Historic Chestnut Grove School

Athens Historian Volume IV (1999)

by Marie Hodgson Koenig

The roof was falling in. Kudzu almost hid the little frame building from view. Floor boards had rotted out. But today historic Chestnut Grove School stands restored, another successful preservation effort.

Built in 1896, it is the only surviving restored example of a one- room schoolhouse for black children in Clarke County, and one of the few such schools remaining in Georgia. It is nestled in a grove of ancient trees at 601 Epps Bridge Road between Chestnut Grove Baptist Church and a small cemetery that contains the graves of a man and woman born during the time of slavery.

A hipped roof with a decorative composition shingle pattern covers the structure. Fortunately   the building was not disturbed during the widening of the intersection of Timothy Road and  Epps  Bridge Road in 1998 and 1999.

Roberta Barnett, whose husband’s family attended Chestnut Grove School for four generations, says that James K. Reap, historic planner with the Northeast Georgia Area Planning and Development Commission, “worked with our little group to save the school so that it could be used for educational, religious and social gatherings.”

Mrs. Barnett and her husband Luke were chairmen of a biracial steering committee working to restore the building. A 1983 Athens Banner Herald newspaper article listed the members of the committee at that time as Phyllis Barrow, Robert W. Chambers, Eva Howard, Barbara Dooley, Walter R. Allen, Genelle Morain, Bradford Brown, and Howard Stroud.

Although efforts to preserve the school began in the 1970s, they really gathered momentum in the 1980s. The schoolhouse was listed on the National Register of Historic Places on June 28, 1984.

Chestnut Grove School grew from the combined efforts of the Clarke County Board of Education and rural blacks. In 1896 Floyd Kenney, a local black farmer, sold the property to the Board of Education, which pledged it for “the use of the colored people of the vicinity.”1

The county government matched a $100 donation from local sharecroppers for a school building to be controlled and managed by the county Board of Education. While the Board of Education provided some of the funds, the local black community contributed materials, labor and teachers for the education of its children.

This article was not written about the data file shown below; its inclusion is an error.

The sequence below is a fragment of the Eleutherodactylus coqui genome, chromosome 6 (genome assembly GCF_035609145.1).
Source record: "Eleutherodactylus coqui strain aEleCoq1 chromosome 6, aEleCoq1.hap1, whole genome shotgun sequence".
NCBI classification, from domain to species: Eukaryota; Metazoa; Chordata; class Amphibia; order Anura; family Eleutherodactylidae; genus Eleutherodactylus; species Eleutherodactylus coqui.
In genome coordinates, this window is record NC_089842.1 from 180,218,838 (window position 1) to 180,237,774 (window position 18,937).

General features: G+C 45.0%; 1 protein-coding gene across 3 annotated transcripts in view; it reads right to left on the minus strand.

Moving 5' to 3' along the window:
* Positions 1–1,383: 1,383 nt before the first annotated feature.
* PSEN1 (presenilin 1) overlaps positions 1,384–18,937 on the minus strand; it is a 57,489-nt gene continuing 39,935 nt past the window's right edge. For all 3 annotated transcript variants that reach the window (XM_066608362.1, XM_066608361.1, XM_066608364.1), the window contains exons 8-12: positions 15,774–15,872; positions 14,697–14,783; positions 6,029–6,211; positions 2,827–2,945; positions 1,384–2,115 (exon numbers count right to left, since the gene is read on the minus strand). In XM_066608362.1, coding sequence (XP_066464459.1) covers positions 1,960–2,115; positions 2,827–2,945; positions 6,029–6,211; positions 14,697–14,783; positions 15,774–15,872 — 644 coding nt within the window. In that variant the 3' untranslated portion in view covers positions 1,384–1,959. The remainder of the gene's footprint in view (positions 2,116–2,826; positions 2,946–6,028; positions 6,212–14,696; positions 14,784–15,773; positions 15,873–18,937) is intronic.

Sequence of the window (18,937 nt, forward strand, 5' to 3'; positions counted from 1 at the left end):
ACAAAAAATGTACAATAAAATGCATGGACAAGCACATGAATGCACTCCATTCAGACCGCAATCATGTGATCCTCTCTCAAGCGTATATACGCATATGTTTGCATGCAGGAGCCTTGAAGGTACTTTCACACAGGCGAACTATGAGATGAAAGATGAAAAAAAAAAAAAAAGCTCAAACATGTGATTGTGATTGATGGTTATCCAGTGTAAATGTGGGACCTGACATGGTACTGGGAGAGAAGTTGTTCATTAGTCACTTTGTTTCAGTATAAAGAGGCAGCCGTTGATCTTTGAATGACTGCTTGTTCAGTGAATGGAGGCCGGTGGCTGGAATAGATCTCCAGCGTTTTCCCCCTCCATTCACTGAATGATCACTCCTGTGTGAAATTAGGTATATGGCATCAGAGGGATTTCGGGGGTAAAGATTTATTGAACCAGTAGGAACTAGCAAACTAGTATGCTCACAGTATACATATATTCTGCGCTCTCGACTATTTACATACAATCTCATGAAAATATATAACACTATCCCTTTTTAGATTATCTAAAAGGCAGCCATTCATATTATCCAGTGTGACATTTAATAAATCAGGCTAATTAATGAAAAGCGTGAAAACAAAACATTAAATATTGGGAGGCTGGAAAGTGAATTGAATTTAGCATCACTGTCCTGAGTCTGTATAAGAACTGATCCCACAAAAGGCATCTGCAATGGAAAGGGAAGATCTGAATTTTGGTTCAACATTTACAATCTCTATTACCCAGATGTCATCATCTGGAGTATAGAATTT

Conditions were primitive. The building lacked interior lighting, except sunlight from the windows, and indoor plumbing. Heat came from a wood stove. Part of the interior wall was painted black to serve as a chalk board.  From a survey done in 1912, Chestnut Grove School was one of only 14 schools for black children in rural Clarke County. Only two of those 14 schools had more than one room. The building was listed as being in fair condition; one of only six that was painted on the outside.2 At that time, there were no desks in the school or a cloak room. It did have a playground, in good condition, but no garden. Often only one teacher instructed pupils from the first through the seventh grades. The school closed at the end of the 1949-1950 school year.

In 1956 the Clarke County Board of Education sold the property to the adjacent Chestnut Grove Baptist Church for $505.3 Members of the congregation and former students have believed the little schoolhouse should be preserved because of its contributions to African-American history and to education in Athens-Clarke County.

Former  students  have  gone  on  to  become  bankers,  teachers, government  officials,  and  businessmen  and  women.  Many have returned during the years to help in the restoration.

Louis H. Barnett, son of Roberta and Luke, attended classes from 1943 until 1949 then went to Union Baptist Institute in Athens. He holds degrees from Morehouse College and the University of California at Los Angeles, and is presently the chairman of the board of Executive Security and Engineering, Inc., headquartered in Washington, D.C.

He has returned to Athens four times over the past few years to work at the school and has joined his father Luke in sawing wood for the floors. The millwork for the floor boards was done in Greensboro, Georgia, and the last board was laid in the spring of 1999.

Tyrone Barnett, Louis’s brother, reminisces: “Perhaps because we were all in a small one- room building, the school had a warm, close, family environment. Older children would bring in wood during the winter to keep the stove running. We learned not only from the instructor, but from the example of the older students – manners, ethics and responsibility.”4

Local artists Dwain E. Sanders and Joyce Muckle have restored pictures of birds that had been drawn on the old chalk board. “My daughter Cordelia and her friend Hattie Long put those birds there 40 years ago,”    Mrs. Barnett commented.

Annie Bell Mathews, a member of the Chestnut Grove Baptist Church, has filled the school with materials and photographs representing black history in Athens, Georgia, and the nation. “It is a story that has got to be told,” she insisted, as she prepared for the restored school’s dedication day, scheduled to be held in October 1999.


1. Athens-Clarke  County  Historic  Preservation  Commission  Report  on Proposed Designation of Chestnut Grove School, 1984.

2. Michael L. Thurmond. “Educators & Their Schools: Quenching the Thirst for Knowledge” from A Story Untold: Black Men and Women in Athens History, 1978, p. 79.

3. op. cit.

4. Julie Morgan and Karin Zipf, “Athens’ African-American Heritage.” Athens Magazine, vol. 8 (1996), No. 2, pp. 89-95.